In some embodiments, R7 and R8 are independently a C1-C6-alkyl. For example, R7 and R8 can be independently selected from the group consisting of methyl, ethyl, propyl, isopropyl, butyl, isobutyl, sec-butyl, tert-butyl, and hexyl. In some embodiments, R7 and R8 are isopropyl. In some embodiments, R7 and R8 jointly form a 5- or 6-membered ring with the N to which they are bonded. For example, R7 and R8 jointly form a pyrrolidine, pyrroline, imidazoline, pyrazolidine, piperidine, 1,2,3,6-tetrahydropyridine, 1,4-dihydropyridine, piperazine, morpholine, thiomorpholine, pyridyl, pyrazinyl, pyrimidinyl, particularly 2- and 4-pyrimidinyl, pyridazinyl, pyrrolyl, particularly 2-pyrrolyl, imidazolyl, thiazolyl, oxazolyl, and pyrazolyl, particularly 3- and 5-pyrazolyl. In some embodiments, R7 and R8 jointly form a morpholine ring.

The ratio of a polymer to a reagent of formula (5) or (6) can range from about 1:10 to about 10:1 (e.g., about 2:1, about 3:1, about 4:1, about 5:1, about 6:1, about 7:1, about 8:1, about 9:1, about 1:2, about 1:3, about 1:4, about 1:5, about 1:6, about 1:7, about 1:81 about 1:9, about 2:8, about 3:7, about 4:6 about 5:10, and about 4:8). In some embodiments, the ratio of a polymer to a reagent of formula (5) or (6) is from about 1:1 to about 1:10. In some embodiments, the ratio of a polymer to a reagent of formula (5) or (6) is about 2:1.

In some embodiments, conditions that facilitate formation of a monoderivatized product include the addition of an activating reagent. An activating reagent is then added to the mixture of the polymer and the reagent of formula (4) or (5). An activating reagent can be any group suitable to initiate coupling of the polymer and the reagent of formula (4). Suitable activating reagents include, for example, 1H-tetrazole, 5-(ethylthio)-1H-tetrazole (ETT), 5-(benzylthio)-1H-tetrazole (BTT), Activator 42 (5-(3,5-bis(trifluoromethyl)phenyl)-1H-tetrazole), 2-ethylthiotetrazole, 2-bezylthiotetrazole, 4,5-dicyanoimidazoleand 4,5-dicyanoimidazole (DCI). In some embodiments, an activating agent can be selected from pyridinium hydrochloride, pyridinium trifluoroacetage, and buffered carboxylic acids.

In some embodiments, conditions that facilitate formation of a monoderivatized product include addition of an oxidizing agent to oxidize P+3 to P+5. Suitable oxidizing agents and conditions can be readily determined by those of ordinary skill in the art. For example, an oxidant such as RuO4/NMO, Dess-Martin's reagent, DMSO/triflic anhydride, PDC, hydrogen peroxide, inorganic peroxides, nitric acid, nitrates, chlorite, chlorate, perchlorate, hypochlorite, peroxide, iodine, ozone, nitrous oxide, silver oxide, permanganate salts, hexavalent chromium compounds, chromic acid, dichromic acids, chromium trioxide, pyridinium chlorochromate, persulfuric acid, sulfoxides, sulfuric acid, Tollens' reagent, 2,2′-dipyridiyldisulfide (DPS), and osmium tetroxide may be used.

In some embodiments, iodine can be used as an oxidizing agent. For example, a solution of iodine can be used and prepared by dissolving iodine in a mixture of pyridine, tetrahydrofuran and water. Elemental sulfur can be used for phosphite oxidation combined with formation of sulfurized product. In some embodiments, other more soluble and more reactive reagents, such as 3H-1,2-benzothiazol-3-one 1,1-dioxide (Beaucage reagent), phenylacetyl disulfide (PADS) or dimethylthiuram (DTD) can be used. Alternatively, peroxides exemplified by t-butyl hydrogen peroxide or m-chlorobenzoyl peroxide may be used for P+3 to P+5 oxidations.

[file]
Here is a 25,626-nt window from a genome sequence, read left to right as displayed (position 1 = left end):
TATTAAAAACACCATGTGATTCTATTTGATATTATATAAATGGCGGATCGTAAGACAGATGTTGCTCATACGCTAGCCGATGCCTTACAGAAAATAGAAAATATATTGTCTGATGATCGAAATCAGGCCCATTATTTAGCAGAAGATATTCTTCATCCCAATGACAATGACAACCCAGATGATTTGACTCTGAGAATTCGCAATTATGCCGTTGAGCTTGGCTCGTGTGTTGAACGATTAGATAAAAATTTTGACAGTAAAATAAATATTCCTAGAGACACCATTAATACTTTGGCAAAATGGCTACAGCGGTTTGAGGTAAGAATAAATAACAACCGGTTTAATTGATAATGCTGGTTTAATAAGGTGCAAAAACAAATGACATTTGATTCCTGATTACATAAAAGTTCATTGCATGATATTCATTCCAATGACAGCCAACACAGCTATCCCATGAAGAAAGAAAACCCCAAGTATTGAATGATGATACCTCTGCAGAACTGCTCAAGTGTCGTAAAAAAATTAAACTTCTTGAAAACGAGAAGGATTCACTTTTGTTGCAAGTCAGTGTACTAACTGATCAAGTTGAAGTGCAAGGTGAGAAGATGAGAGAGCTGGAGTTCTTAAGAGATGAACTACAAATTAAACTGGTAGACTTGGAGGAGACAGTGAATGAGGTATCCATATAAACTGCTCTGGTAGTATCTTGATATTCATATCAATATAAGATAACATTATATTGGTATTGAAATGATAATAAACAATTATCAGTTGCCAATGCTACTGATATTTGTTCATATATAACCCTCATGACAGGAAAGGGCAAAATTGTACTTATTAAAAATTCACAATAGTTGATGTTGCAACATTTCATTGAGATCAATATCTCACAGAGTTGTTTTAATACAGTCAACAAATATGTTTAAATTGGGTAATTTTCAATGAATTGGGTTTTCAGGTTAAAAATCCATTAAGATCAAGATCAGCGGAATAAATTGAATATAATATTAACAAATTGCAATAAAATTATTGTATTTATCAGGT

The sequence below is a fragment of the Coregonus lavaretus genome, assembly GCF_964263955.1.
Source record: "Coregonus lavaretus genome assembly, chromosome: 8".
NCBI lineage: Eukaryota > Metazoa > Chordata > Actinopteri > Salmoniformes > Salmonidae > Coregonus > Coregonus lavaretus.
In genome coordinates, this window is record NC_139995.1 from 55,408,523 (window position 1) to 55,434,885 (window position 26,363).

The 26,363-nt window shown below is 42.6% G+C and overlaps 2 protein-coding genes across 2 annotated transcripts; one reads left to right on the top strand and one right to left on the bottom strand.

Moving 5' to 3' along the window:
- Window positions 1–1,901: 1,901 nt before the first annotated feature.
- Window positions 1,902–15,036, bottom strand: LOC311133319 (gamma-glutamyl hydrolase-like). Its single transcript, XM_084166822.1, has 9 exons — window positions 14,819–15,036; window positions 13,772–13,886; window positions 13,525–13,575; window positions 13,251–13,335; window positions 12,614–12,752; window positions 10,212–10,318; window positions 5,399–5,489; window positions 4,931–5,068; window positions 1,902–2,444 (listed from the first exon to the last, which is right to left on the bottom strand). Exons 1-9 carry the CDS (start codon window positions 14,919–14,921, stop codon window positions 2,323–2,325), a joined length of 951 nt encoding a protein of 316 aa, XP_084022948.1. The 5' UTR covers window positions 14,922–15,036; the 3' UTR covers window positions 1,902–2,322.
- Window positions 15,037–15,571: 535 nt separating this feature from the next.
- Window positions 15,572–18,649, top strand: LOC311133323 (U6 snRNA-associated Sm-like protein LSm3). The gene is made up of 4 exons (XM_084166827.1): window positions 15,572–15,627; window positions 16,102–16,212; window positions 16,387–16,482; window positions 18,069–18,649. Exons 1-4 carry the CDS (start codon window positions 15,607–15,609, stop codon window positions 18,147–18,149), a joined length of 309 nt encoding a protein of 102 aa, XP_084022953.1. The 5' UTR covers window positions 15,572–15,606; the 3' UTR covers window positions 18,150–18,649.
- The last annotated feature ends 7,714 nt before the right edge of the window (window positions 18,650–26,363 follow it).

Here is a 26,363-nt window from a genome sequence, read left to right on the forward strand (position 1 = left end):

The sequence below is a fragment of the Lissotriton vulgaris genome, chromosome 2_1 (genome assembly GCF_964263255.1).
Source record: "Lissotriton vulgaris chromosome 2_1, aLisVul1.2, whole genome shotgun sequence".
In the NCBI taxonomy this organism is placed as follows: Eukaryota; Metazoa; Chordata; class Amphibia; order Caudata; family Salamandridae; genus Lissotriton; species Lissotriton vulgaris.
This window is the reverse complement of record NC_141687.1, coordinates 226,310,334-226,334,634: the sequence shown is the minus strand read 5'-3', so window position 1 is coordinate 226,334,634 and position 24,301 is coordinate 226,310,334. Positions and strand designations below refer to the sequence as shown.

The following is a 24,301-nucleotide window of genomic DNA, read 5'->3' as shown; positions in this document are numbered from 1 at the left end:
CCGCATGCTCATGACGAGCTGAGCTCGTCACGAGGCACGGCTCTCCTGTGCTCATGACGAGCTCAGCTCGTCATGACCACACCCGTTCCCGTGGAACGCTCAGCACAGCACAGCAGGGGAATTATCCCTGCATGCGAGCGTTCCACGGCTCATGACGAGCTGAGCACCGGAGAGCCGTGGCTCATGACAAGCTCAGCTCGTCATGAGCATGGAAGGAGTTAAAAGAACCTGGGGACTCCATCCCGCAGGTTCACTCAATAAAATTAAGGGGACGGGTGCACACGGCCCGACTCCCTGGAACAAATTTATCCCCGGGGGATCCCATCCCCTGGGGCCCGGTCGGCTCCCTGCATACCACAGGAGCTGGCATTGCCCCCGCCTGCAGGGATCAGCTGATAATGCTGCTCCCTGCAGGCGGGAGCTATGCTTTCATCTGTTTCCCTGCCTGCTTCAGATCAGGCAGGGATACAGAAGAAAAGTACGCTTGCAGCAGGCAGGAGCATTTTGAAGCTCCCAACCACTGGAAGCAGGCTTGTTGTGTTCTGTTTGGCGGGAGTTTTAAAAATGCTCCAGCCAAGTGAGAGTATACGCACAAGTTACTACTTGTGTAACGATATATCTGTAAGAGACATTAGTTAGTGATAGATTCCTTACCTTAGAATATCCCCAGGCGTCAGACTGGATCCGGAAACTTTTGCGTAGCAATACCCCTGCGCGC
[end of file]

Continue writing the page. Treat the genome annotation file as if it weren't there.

In some embodiments, an oxidizing reagent is selected from a group consisting of: iodine, hydrogen peroxide, t-butyl hydrogen peroxide, acetone peroxide, sulfur, and thiuram disulfide.

In some embodiments, R and/or R1 is a protecting group or a hydrophobic separation handle. In some embodiments, the method can further include purifying the monoderivatized compound using chromatography (e.g., reverse phase chromatography).

To the monoderivatized product, a reagent of formula (4) or formula (5) is added under conditions that facilitate the conversion of the monoderivatized product to a compound of formula (2). In some embodiments, the reagent is different from the reagent used to prepare the monoderivatized product. In some embodiments, the reagent is the same as that used to prepare the monoderivatized product.

In some embodiments, the conditions are such that conversion of the monoderivatized product to the compound of formula (2) is quantitative.

In some embodiments, conditions that facilitate formation of a compound of formula (2) include the addition of an activating reagent. An activating reagent is then added to the mixture of the monoderivatized product and the reagent of formula (5) or (6). An activating reagent can be any group suitable to initiate coupling of the polymer and the reagent of formula (5) or (6). Suitable activating reagents include, for example, 1H-tetrazole, 5-(ethylthio)-1H-tetrazole (ETT), 5-(benzylthio)-1H-tetrazole (BTT), Activator 42 (5-(3,5-bis(trifluoromethyl)phenyl)-1H-tetrazole), 2-ethylthiotetrazole, 2-bezylthiotetrazole, 4,5-dicyanoimidazoleand 4,5-dicyanoimidazole (DCI). In some embodiments, an activating agent can be selected from pyridinium hydrochloride, pyridinium trifluoroacetage, and buffered carboxylic acids.

In some embodiments, conditions that facilitate formation of a compound of formula (2) include addition of an oxidizing agent to oxidize P+3 to P+5. Suitable oxidizing agents and conditions can be readily determined by those of ordinary skill in the art. For example, an oxidant such as RuO4/NMO, Dess-Martin's reagent, DMSO/triflic anhydride, PDC, hydrogen peroxide, inorganic peroxides, nitric acid, nitrates, chlorite, chlorate, perchlorate, hypochlorite, peroxide, iodine, ozone, nitrous oxide, silver oxide, permanganate salts, hexavalent chromium compounds, chromic acid, dichromic acids, chromium trioxide, pyridinium chlorochromate, persulfuric acid, sulfoxides, sulfuric acid, Tollens' reagent, 2,2′-dipyridiyldisulfide (DPS), and osmium tetroxide may be used.